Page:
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in Journal of the American Veterinary Medical Association

Summary

A technique for retrograde contrast radiography of the distal portions of the intestinal tract of foals was developed and then performed in 25 foals (1 to 30 days old) with colic. Retrograde contrast radiography was shown to be sensitive (100%) and specific (100%) for evaluating obstruction of the small colon or transverse colon. It was slightly less sensitive (86%) and specific (83%) for evaluation of the entire large colon, particularly in older foals. Retrograde contrast radiography provided increased diagnostic capability, compared with that for noncontrast radiography. Retrograde contrast radiography can provide valuable information when evaluating foals with colic and should be part of the diagnostic evaluation.

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in Journal of the American Veterinary Medical Association

Summary

Laparoscopic cryptorchidectomy was successfully performed in 15 standing or recumbent horses. In 3 horses, owners believed that castrations had been performed, but the horses had retained stallion-like behavior. Successful removal of undescended testes in these horses stopped this behavior. Laparoscopy offered excellent visualization of the structures of the vaginal ring and facilitated removal of the abdominally located testis. The internal and external inguinal rings were not invaded, thus the chance of serious complications that may result during open cryptorchidectomy procedures was minimized.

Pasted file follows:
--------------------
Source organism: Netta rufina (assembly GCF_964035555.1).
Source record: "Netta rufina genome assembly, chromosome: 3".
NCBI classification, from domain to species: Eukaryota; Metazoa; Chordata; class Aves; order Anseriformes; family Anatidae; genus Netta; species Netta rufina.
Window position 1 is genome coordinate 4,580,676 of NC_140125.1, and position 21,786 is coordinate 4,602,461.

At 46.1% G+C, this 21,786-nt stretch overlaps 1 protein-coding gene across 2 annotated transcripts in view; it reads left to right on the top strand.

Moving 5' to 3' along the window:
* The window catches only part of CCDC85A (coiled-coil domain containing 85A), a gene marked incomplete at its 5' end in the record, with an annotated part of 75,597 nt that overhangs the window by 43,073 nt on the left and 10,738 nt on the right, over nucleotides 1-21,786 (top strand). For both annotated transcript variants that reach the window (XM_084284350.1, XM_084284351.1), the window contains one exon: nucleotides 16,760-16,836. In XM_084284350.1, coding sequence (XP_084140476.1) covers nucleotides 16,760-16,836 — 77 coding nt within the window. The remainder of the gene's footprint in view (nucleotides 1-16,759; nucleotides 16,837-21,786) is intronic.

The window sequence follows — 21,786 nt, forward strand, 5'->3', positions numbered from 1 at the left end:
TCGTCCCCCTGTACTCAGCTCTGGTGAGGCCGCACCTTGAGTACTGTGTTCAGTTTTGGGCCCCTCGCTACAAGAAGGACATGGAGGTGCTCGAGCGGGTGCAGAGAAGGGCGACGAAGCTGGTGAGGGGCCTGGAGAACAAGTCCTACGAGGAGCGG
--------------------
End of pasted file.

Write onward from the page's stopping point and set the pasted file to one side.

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in Journal of the American Veterinary Medical Association
in Journal of the American Veterinary Medical Association

Abstract

Case Description—6 horses were determined to have torsion of a liver lobe at 4 referral institutions over a 21-year period.

Clinical Findings—Clinical findings were nonspecific but often included signs of marked inflammation. Two of the 6 horses were examined because of colic, and 2 were assessed because of peritonitis that failed to respond to treatment; the remaining 2 horses were examined because of nonspecific clinical signs that included inappetence, lethargy, and weight loss. The results of laboratory tests were widely variable, and values for liver enzyme activities were typically within reference limits or only mildly increased. Most affected horses had markedly increased peritoneal nucleated cell counts.

Treatment and Outcome—Exploratory laparotomy and resection of the affected liver lobe was performed in 5 horses. Three of those patients survived to discharge.

Clinical Relevance—Results suggested that diagnosis of liver lobe torsion in horses may be difficult because clinical signs and results of laboratory testing are nonspecific and variable. Most affected horses had markedly abnormal peritoneal fluid. The prognosis for hepatic lobe torsion can be good, and early surgical correction is expected to improve outcome.

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in Journal of the American Veterinary Medical Association